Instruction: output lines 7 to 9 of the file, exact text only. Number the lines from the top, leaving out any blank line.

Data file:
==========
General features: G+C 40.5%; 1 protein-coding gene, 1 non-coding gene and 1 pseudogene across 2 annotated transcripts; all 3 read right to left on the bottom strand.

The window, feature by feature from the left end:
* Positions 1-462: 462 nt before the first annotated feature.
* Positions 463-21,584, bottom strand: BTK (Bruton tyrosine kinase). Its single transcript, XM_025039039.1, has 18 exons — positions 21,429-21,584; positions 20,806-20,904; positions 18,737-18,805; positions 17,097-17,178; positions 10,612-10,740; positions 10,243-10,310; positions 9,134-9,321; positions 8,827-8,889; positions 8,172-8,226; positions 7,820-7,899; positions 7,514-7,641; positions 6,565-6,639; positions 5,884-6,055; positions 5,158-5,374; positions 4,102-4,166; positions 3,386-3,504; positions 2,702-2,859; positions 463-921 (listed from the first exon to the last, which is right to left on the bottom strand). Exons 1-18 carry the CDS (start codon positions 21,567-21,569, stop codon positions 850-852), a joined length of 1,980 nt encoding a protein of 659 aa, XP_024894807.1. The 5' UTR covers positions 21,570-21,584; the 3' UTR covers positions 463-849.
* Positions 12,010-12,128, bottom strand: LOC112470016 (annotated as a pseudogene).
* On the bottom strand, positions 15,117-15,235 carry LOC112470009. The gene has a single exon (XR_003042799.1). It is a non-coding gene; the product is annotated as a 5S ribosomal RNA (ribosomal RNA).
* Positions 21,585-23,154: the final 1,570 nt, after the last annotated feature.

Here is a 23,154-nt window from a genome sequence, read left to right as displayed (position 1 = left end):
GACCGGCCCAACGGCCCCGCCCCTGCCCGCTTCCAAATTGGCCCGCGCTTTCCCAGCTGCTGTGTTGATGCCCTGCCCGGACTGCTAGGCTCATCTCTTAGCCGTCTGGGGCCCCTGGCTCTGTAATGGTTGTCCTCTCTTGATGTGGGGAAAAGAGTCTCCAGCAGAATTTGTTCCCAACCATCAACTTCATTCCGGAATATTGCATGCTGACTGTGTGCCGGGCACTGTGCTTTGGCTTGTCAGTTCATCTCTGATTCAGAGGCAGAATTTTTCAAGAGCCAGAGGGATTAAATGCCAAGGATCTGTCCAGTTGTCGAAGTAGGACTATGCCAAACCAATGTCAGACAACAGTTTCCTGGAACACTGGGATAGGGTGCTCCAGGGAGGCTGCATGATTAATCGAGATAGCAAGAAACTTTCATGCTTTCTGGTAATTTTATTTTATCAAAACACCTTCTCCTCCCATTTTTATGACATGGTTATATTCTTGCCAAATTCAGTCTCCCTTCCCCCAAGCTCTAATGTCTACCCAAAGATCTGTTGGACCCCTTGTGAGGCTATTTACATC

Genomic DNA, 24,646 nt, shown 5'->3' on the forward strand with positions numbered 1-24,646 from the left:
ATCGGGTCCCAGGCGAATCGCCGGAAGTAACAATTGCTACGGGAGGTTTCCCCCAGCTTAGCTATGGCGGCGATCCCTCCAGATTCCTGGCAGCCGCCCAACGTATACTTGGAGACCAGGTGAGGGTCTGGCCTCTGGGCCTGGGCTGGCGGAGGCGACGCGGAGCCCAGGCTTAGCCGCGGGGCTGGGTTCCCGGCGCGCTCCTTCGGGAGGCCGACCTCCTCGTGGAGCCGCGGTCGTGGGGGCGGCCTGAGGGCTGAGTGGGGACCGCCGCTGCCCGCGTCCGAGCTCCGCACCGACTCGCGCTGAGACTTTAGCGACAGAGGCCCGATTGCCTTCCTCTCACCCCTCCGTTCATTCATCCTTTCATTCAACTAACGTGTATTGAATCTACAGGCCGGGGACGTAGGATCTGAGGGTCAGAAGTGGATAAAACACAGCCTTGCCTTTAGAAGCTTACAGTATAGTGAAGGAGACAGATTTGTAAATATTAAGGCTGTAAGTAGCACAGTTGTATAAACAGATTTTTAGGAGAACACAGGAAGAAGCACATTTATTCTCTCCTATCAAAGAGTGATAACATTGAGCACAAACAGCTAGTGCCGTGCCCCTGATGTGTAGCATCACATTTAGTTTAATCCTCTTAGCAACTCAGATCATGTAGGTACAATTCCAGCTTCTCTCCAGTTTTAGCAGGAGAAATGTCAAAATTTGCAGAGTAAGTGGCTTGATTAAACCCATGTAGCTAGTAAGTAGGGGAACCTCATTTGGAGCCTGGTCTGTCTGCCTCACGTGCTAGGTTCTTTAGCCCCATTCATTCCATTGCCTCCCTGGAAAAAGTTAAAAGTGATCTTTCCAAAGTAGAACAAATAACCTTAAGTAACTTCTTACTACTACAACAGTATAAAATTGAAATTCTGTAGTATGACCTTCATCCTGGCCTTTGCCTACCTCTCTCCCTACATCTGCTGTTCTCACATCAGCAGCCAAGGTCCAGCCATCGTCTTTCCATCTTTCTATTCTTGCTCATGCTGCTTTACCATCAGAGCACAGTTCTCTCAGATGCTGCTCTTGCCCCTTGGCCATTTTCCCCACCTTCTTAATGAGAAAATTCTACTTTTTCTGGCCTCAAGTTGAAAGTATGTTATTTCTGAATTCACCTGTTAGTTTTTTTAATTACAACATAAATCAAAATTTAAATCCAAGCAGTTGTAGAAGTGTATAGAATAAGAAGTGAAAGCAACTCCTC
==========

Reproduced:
* Positions 21,585-23,154: the final 1,570 nt, after the last annotated feature.

Here is a 23,154-nt window from a genome sequence, read left to right as displayed (position 1 = left end):
GACCGGCCCAACGGCCCCGCCCCTGCCCGCTTCCAAATTGGCCCGCGCTTTCCCAGCTGCTGTGTTGATGCCCTGCCCGGACTGCTAGGCTCATCTCTTAGCCGTCTGGGGCCCCTGGCTCTGTAATGGTTGTCCTCTCTTGATGTGGGGAAAAGAGTCTCCAGCAGAATTTGTTCCCAACCATCAACTTCATTCCGGAATATTGCATGCTGACTGTGTGCCGGGCACTGTGCTTTGGCTTGTCAGTTCATCTCTGATTCAGAGGCAGAATTTTTCAAGAGCCAGAGGGATTAAATGCCAAGGATCTGTCCAGTTGTCGAAGTAGGACTATGCCAAACCAATGTCAGACAACAGTTTCCTGGAACACTGGGATAGGGTGCTCCAGGGAGGCTGCATGATTAATCGAGATAGCAAGAAACTTTCATGCTTTCTGGTAATTTTATTTTATCAAAACACCTTCTCCTCCCATTTTTATGACATGGTTATATTCTTGCCAAATTCAGTCTCCCTTCCCCCAAGCTCTAATGTCTACCCAAAGATCTGTTGGACCCCTTGTGAGGCTATTTACATC